Malton

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The following article was researched and written by Jagdip Kullar. More contributors.


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Significance of Malton

The number of achievements that Malton has made on its own accounts for a very large portion of what Canada's identity itself is made of. Malton is the home of the Lester B. Pearson Airport, the Avro Arrow, the Lancaster Bomber, and the Grand Trunk Railway! By these, Malton has proved Canada's ability to create the most powerful machine in the world, its helping hand to other countries when they are in trouble, and its independence when developing. Though it is a part of Mississauga, it stands out so much that it brings one to the fact that the people of Malton say they are from Malton instead of Mississauga! This is because it has all the conveniences and necessities as any other large city-so why not differentiate it? It's historic sites and housing gives Malton a unique appearance from the rest of Mississauga as well. Malton consists of many important events, historical facts, different cultures and backgrounds, and many sites which one can gain a lot of knowledge from. It is predicted that Malton will soon become a smaller version of downtown because of its great importance to Canada.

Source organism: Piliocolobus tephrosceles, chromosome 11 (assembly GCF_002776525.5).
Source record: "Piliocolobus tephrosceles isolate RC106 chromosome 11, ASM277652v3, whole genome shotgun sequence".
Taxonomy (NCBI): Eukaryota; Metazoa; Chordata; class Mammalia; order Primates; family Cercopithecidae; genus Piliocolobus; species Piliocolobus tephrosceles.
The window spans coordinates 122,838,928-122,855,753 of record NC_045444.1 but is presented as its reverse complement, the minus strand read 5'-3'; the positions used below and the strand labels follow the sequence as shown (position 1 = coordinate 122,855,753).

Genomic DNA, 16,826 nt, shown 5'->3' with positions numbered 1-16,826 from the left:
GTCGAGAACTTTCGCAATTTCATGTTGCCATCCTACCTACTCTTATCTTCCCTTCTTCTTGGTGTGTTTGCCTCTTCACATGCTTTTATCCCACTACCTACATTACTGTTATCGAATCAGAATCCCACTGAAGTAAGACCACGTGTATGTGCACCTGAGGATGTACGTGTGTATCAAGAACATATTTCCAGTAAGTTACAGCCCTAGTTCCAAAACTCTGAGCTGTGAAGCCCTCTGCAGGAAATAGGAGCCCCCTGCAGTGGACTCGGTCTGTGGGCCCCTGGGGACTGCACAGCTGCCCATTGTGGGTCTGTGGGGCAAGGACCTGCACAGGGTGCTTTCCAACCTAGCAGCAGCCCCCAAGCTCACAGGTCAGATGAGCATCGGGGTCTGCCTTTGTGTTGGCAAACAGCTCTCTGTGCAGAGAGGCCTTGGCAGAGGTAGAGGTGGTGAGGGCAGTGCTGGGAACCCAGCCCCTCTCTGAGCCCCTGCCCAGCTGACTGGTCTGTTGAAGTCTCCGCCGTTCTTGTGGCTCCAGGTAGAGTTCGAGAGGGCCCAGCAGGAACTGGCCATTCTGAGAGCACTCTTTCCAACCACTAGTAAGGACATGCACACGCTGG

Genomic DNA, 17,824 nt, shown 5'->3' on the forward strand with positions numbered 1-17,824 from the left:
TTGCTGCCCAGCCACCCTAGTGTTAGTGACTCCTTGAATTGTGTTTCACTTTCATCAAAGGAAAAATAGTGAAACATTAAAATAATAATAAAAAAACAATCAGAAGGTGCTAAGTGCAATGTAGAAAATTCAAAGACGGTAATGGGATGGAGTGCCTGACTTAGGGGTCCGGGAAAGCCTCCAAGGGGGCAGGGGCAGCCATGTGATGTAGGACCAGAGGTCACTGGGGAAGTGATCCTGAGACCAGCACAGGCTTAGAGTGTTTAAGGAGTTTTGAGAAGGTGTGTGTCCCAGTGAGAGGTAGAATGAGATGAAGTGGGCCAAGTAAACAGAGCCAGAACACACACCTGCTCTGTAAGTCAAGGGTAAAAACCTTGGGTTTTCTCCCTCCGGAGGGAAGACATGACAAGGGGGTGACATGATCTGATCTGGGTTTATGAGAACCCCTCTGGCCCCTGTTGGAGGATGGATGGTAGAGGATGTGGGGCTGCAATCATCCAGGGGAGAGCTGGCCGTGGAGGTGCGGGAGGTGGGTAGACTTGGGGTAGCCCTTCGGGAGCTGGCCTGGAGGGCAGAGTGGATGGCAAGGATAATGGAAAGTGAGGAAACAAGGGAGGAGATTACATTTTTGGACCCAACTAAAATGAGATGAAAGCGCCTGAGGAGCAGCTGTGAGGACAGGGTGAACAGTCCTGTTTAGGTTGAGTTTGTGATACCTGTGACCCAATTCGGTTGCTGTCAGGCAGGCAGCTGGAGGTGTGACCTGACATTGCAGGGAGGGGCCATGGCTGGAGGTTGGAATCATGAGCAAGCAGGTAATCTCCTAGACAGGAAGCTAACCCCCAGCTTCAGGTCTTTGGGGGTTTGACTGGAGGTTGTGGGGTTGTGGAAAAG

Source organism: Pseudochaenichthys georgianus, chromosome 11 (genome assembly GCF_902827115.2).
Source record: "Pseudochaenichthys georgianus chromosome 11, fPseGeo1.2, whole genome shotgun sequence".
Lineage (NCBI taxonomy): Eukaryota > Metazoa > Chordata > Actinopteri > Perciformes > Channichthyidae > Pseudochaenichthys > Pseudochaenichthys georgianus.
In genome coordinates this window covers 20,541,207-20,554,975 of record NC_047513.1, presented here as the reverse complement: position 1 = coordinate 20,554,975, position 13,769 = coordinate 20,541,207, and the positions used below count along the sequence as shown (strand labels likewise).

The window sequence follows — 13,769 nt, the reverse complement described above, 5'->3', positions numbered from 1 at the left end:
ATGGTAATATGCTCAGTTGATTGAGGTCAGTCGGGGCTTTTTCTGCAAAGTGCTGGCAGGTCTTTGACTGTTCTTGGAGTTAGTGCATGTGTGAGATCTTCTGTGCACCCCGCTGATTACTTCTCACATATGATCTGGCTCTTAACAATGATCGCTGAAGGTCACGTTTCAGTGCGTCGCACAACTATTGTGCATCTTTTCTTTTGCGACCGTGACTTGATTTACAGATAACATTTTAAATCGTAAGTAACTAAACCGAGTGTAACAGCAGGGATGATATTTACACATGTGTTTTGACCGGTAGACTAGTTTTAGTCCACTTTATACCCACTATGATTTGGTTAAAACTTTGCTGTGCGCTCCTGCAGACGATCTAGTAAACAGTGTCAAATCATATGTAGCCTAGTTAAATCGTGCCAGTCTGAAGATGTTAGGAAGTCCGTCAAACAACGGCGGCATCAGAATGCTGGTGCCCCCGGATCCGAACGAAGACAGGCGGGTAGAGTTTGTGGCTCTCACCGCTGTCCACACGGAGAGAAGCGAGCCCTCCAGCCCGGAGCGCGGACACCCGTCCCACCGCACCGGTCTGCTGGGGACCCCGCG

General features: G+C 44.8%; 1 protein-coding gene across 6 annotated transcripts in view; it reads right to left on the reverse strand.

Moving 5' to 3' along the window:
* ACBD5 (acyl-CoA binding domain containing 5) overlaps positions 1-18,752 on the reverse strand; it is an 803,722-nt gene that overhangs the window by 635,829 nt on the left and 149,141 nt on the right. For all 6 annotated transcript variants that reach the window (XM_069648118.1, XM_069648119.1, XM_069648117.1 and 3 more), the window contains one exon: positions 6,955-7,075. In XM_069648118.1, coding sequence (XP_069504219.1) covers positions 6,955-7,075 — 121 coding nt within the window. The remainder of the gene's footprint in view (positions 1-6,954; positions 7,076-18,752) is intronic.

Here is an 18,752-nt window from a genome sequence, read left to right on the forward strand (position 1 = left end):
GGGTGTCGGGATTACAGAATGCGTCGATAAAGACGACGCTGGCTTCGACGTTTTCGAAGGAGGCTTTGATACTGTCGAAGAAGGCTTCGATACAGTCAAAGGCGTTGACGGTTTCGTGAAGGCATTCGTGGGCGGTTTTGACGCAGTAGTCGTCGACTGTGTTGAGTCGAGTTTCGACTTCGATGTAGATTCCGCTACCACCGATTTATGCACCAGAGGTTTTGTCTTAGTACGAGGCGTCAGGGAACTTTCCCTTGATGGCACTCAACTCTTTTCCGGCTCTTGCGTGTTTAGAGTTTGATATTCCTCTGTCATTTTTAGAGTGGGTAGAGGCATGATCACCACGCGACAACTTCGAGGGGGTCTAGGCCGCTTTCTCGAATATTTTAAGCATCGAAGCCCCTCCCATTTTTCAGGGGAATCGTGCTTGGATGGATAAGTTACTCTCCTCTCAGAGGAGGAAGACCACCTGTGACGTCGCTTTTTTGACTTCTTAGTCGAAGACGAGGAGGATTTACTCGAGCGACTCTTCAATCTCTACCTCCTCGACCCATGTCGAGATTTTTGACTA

Background for Malton

The land that the village of Malton lies on was bought for 8,500 pounds in 1818 from the Mississauga Indians. This "Second Mississauga Purchase" consisted of the newly produced townships of Albion, Caledon, Chinguacousy, Toronto, Gore, and the northern portion of Toronto Township.


It was in 1819 when the first settlers came from England and began to settle in Malton as farmers. They had cleared the land, built homes, and began their efforts to create farms. This small village was named in the late 1820's by Richard Halliday who was one of the first settlers, and a prestigious blacksmith and inkeeper, after his birthplace in Yorkshire, England. The region was dominated by the farmers' local lives, and the town remained a little agricultural service center until the celeritous urbanization of the 1940's and 1950's. The land of Malton was fertile and many farmers flourished by growing grain. Farm labour was difficult for these early pioneers and, although machines were introduced in the late 1800's, the farmers and employees continued to work manually until threshers and combine harvesters were introduced in the 1920's. Employees that worked on the farms were paid less than $200 once a year, with room and board supplied (Scully, 1981:11). In the meantime, the employees would trap muskrat in the creeks around Malton and sell the skins in Toronto to earn money for tobacco.